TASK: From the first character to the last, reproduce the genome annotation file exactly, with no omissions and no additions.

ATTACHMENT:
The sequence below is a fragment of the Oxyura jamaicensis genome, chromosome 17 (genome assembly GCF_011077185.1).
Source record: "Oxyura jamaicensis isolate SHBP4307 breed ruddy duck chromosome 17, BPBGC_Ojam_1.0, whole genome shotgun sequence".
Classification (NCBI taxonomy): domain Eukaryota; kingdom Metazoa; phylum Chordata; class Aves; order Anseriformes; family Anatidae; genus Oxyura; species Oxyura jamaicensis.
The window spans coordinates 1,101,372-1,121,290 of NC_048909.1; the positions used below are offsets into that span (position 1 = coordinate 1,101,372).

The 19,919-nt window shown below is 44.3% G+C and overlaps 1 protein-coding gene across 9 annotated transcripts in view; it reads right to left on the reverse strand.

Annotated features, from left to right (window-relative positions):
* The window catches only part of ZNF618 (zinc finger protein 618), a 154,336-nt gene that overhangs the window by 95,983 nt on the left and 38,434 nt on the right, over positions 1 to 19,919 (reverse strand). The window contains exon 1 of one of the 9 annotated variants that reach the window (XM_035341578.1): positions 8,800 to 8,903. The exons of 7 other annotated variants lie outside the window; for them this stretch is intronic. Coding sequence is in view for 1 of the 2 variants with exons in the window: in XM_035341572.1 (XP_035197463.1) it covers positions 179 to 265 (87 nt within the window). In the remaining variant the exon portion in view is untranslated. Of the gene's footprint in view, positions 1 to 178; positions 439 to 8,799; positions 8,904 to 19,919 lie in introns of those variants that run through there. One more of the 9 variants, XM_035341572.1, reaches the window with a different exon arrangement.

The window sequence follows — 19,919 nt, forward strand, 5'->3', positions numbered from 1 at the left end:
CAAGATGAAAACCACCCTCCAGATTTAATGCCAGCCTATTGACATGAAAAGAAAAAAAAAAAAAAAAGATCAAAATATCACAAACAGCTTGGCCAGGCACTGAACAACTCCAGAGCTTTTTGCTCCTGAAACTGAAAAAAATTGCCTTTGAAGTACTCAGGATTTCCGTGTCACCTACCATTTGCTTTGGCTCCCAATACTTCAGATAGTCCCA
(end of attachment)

The sequence below is a fragment of the Oxyura jamaicensis genome, chromosome 17 (genome assembly GCF_011077185.1).
Source record: "Oxyura jamaicensis isolate SHBP4307 breed ruddy duck chromosome 17, BPBGC_Ojam_1.0, whole genome shotgun sequence".
Classification (NCBI taxonomy): domain Eukaryota; kingdom Metazoa; phylum Chordata; class Aves; order Anseriformes; family Anatidae; genus Oxyura; species Oxyura jamaicensis.
The window spans coordinates 1,101,372-1,121,290 of NC_048909.1; the positions used below are offsets into that span (position 1 = coordinate 1,101,372).

The 19,919-nt window shown below is 44.3% G+C and overlaps 1 protein-coding gene across 9 annotated transcripts in view; it reads right to left on the reverse strand.

Annotated features, from left to right (window-relative positions):
* The window catches only part of ZNF618 (zinc finger protein 618), a 154,336-nt gene that overhangs the window by 95,983 nt on the left and 38,434 nt on the right, over positions 1 to 19,919 (reverse strand). The window contains exon 1 of one of the 9 annotated variants that reach the window (XM_035341578.1): positions 8,800 to 8,903. The exons of 7 other annotated variants lie outside the window; for them this stretch is intronic. Coding sequence is in view for 1 of the 2 variants with exons in the window: in XM_035341572.1 (XP_035197463.1) it covers positions 179 to 265 (87 nt within the window). In the remaining variant the exon portion in view is untranslated. Of the gene's footprint in view, positions 1 to 178; positions 439 to 8,799; positions 8,904 to 19,919 lie in introns of those variants that run through there. One more of the 9 variants, XM_035341572.1, reaches the window with a different exon arrangement.

The window sequence follows — 19,919 nt, forward strand, 5'->3', positions numbered from 1 at the left end:
CAAGATGAAAACCACCCTCCAGATTTAATGCCAGCCTATTGACATGAAAAGAAAAAAAAAAAAAAAAGATCAAAATATCACAAACAGCTTGGCCAGGCACTGAACAACTCCAGAGCTTTTTGCTCCTGAAACTGAAAAAAATTGCCTTTGAAGTACTCAGGATTTCCGTGTCACCTACCATTTGCTTTGGCTCCCAATACTTCAGATAGTCCCA